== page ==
China's shrinking economy

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Published August 17, 2012

| FoxNews.com

They did it again.  Beijing’s economic statistics for July, issued last week, appear to have been “made up,” as the Chinese now characterize fictitious numbers.  One figure, whether accurate or not, was especially illuminating.  Last month, the production of electricity, according to the National Bureau of Statistics, increased 2.1% year-on-year.

There is growing evidence that officials have been artificially inflating the closely followed electricity number to make the economy appear stronger than it actually is, but even a 2.1% increase indicates China has flatlined.  

Why? 

Historically, the growth of electricity in that country has outpaced the growth of its gross domestic product, the most widely followed measure of economic performance. 

The conclusion that China’s economy is probably shrinking is confirmed by manufacturing surveys and prices indexes, but the most telling indicators are the mountains of unneeded commodities.  Copper in recent months has been stockpiled in parking lots, and iron ore has been stored in granaries.  Ships loaded with unwanted coal have been waiting off Chinese ports.  That’s why China analysts are talking about the “heart attack” economy, and Anne Stevenson-Yang of J Capital Research uses the phrase “rigor mortis.”

Most analysts, however, don’t worry.  They believe China’s problems are temporary and will soon be forgotten because the country is in a supercycle upwards. 

They’re wrong.  After 35 years of virtually uninterrupted growth, China has hit an inflection point.  The three primary reasons that created more than three decades of growth either no longer exist or are disappearing fast.  The country is no longer reforming, the international environment is not benign, and the “demographic dividend”—an extraordinary bulge in the workforce—is turning into a demographic bust.

It is in this adverse context—not the favorable one of the last three decades—that Chinese leaders will have to act.  In other words, they will no longer be propelled by trends; going forward, they will have to succeed in spite of them.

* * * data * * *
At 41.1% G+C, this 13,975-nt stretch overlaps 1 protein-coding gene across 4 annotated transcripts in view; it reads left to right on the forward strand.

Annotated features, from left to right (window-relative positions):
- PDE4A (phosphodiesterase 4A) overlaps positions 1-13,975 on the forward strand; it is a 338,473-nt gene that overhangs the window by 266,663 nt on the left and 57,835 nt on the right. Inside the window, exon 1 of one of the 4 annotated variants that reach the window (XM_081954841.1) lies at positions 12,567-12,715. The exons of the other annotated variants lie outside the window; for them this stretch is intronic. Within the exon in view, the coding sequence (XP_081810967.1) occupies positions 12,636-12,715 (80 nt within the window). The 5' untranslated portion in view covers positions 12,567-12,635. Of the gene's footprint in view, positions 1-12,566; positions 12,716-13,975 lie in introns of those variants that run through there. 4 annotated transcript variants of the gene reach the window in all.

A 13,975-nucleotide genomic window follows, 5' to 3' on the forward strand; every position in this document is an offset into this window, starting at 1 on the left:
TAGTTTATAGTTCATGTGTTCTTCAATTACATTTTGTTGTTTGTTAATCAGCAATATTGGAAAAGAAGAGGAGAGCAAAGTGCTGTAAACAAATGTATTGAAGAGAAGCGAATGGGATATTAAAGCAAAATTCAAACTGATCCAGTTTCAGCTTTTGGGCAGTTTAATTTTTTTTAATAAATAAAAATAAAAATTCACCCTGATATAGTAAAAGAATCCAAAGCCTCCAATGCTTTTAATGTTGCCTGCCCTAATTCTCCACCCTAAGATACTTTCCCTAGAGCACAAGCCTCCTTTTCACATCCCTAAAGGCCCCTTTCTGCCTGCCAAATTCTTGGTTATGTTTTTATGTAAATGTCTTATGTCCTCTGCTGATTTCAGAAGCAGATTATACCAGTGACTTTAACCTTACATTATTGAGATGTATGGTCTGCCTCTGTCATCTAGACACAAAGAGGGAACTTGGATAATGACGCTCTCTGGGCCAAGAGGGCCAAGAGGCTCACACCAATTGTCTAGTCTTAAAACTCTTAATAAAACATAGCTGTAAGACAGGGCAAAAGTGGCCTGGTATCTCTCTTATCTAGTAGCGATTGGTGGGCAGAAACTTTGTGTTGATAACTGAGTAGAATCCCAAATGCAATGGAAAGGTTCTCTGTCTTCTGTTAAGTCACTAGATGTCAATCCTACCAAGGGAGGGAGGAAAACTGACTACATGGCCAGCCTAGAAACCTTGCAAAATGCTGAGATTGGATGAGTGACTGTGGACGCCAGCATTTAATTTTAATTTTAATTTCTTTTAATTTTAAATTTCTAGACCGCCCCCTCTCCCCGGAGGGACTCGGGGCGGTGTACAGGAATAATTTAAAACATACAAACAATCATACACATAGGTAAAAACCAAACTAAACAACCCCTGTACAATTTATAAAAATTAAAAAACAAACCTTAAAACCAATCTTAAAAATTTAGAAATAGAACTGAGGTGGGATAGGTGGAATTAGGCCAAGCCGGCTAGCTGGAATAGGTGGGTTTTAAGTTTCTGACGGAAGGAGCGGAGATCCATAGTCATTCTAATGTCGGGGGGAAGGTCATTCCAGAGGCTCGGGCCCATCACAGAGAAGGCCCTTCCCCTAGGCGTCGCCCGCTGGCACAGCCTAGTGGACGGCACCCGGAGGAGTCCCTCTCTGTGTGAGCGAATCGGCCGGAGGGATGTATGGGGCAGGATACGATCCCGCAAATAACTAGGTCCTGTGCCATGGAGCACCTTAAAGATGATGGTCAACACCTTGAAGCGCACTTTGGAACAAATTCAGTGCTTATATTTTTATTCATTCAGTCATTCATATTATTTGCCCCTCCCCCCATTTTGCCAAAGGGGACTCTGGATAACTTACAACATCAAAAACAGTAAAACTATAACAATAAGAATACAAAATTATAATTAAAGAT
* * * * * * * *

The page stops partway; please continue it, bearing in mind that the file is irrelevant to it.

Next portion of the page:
Unfortunately for them, Chinese leaders cannot do what is necessary to jumpstart growth.  Everyone agrees they have to stimulate domestic consumption—the investment-led, export-heavy model is unsustainable. 

Yet Beijing did not try to change this model a half-decade ago when it would have been much easier to do so.  Then, other countries were willing to take China’s products and gave Chinese economic planners a cushion of fat export earnings.  Now, with declining markets abroad, China cannot earn big profits from sales to foreign customers.  Without the export cushion, the transition to a consumption-led economy in China will cause dislocations that are considered politically unacceptable.

The Chinese economy is now in a new supercycle.  This time, the direction of the cycle, which could last decades, is down.  Yes, China has passed its peak and is unable to implement necessary reforms.

So what does this mean for us here in the United States? Many policymakers believe severe troubles in China will rock the United States so we need to support Chinese growth. Clearly, a sudden failure there would roil global markets because institutional investors will be caught by surprise.  They appear to more or less accept Beijing’s official numbers, which portray an economy growing at just under 8%.  When they no longer believe the Chinese government’s line, we could see markets tank. 

Moreover, multinationals will be hurt because they have made big bets on China, and even now problems there are already denting earnings.  Ask Caterpillar, for instance.

Yet not all the effect will be negative for us. Smaller American manufacturers, for instance, will undoubtedly be helped as they will face less competition from their Chinese counterparts.  The return of manufacturing to America will accelerate.

So we don’t have to be overly concerned about China’s coming failure.  The truth is that America depends on China much less than China depends on the United States.  Take China’s trade surplus in goods.  Last year, China’s surplus against the U.S. amounted to $295.4 billion.  China’s overall goods surplus was $155.1 billion.  That means its surplus against us was an unimaginable 190.5% of its overall trade surplus.  China, in short, has an economy geared to selling things to the United States. 

And, incredibly, China’s dependence on the United States is increasing at this moment.   In the first seven months of this year, Chinese exports to Europe fell 3.6% over the same period last year.  How about China’s exports to America?  They jumped 11.4%.

The United States, on the other hand, does not have an economy geared to China.  Trade for the United States—and especially its trade with China—is a negative for its gross domestic product.  This is not to say that trade does not, in the larger picture, benefit America.  It certainly does.  But it is to say American economic success does not depend on China’s.

And, contrary to a general belief, the U.S. would be better off without Beijing funding its federal deficits.  Our problem has been too many international and domestic investors wanting to lend to Washington, not too few.

So when China’s economy collapses, Americans will realize they have less stake in the Chinese miracle than they have been led to believe. 

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